[tor-dev] Improving Private Browsing Mode/Tor Browser

Mike Perry mikeperry at fscked.org
Mon Jul 11 23:08:48 UTC 2011

Thus spake Georg Koppen (g.koppen at jondos.de):

> > Hence, I tend to make decisions in favor of the usability direction
> > over minor details, especially ones that don't really prevent bad
> > actors/adversaries from accomplishing their goals.
> That is definitely a good approach. But maybe there is research to be
> done here as well. Just a rough (and in part research) idea that I had
> in mind while asking you the question above: What about if we first
> started looking at different services offered in the web whether they
> can be deployed anonymously *at all* (or maybe more precisely (but not
> much): that can be deployed in a way that there is either no linkability
> at all or the linkability is not strong enough to endanger the user)
> (that would be worth some research, I guess)?

What technical properties of the web makes such services impossible to
use? Most of the ones I can think of are problematic because of "Layer
8" issues like users divilging too much information to specific

> We would probably find some services where we had to say: "Well,
> there is no way to get them used anonymously due to their nature and
> the power of the companies and/or owners behind them." (Facebook
> comes here to my mind as a candidate and the Google universe as well
> due to the power Google has).  Should we say we make the Tor anon
> mode compatible with these services nevertheless (due to usability
> issues) and abandon stronger anonymity measures? I would say no. Not
> at all. Rather we should be honest and say: "Dear User, surfing
> anonymously AND using Facebook does not work.  You may use the Tor
> anon mode for that purpose though but there is a high probability
> that it breaks functionality." 

How do we be "honest"? Filter their browsing?

> The idea of getting more users due to being not too strict here
> might be appealing but is not the right decision in the end. I think
> one has to realize that there are services in the web that are
> *designed* in a way that one EITHER may use them OR use anonymity
> services. Sure, the devil is in the details (e.g.  there are
> probably a lot of services that may be usable anonymously but then
> are accompanied with a certain lack of usability. What about them?
> Should we decide against usability again or should we loosen our
> means to provide unlinkability here?) but that does not mean there
> is no way to find a good solution though. 

At the end of the day, I don't believe we have to sacrifice much in
terms of usability if we properly reason through the adversary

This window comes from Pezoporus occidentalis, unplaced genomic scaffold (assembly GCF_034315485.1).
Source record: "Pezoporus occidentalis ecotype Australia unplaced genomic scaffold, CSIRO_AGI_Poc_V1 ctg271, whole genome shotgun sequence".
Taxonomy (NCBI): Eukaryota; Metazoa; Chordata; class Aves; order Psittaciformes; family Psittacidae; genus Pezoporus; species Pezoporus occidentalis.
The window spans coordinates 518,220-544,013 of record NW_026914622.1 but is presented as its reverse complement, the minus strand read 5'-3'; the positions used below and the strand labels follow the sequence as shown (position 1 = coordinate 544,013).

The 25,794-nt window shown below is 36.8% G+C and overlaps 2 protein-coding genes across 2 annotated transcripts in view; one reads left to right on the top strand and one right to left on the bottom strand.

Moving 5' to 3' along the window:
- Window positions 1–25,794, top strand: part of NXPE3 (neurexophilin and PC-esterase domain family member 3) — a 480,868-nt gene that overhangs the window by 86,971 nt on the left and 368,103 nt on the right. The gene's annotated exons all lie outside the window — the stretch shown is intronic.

> In short (and still roughly): I would like to start thinking from
> having all means available to surf the web anonymously and then
> downgrade them piece-by-piece to reach a trade-off between anonymity
> and usability.  Services that may not be used anonymously at all
> would not trigger such a painful downgrade ("painful" as one usually
> tries first to hack around existing problems encountering
> unbelievable design issues and bugs and has to concede finally that
> it is in the user's interest to exclude that feature (again)).

Downgrading privacy would be a UI nightmare that no one would
understand how to use, but assuming we can solve that problem: if we
can find a way to apply these downgrade options to specific urlbar
domains, this might make sense. Otherwise you introduce too many
global fingerprinting issues by providing different privacy options.

What do you have in mind in terms of stricter controls?

> > The need for science especially comes in on the fingerprinting arena.
> > Some fingerprinting opportunities may not actually be appealing to
> > adversaries. Some may even appear appealing in theory, but in practice
> > would be noticeable to the user, too noisy, and/or too error-prone.
> > Hence I called for more panopticlick-style studies, especially of
> > Javascript features, in the blog post.
> Yes, that is definitely a good idea though I tend to avoid them all even
> if currently no adversary is using them (especially if no usability
> issue is at stake). First: no one knows whether one did not miss an
> attacker using this kind of attack vector and second: Getting rid of
> attack vectors is a good thing per se.

But going back to your original point, I contend you're not getting
rid of any attack vectors by eliminating window.name and referer
transmission. The adversary still has plenty of other ways to
transmit the same information to 3rd party elements..

You're just preventing "accidental" information leakage at the cost of
breaking functionality.

The ad networks will adapt to this sort of change, and then you're
right back where you started in terms of actual tracking, after years
of punishing your users with broken sites..

Mike Perry
Mad Computer Scientist
fscked.org evil labs
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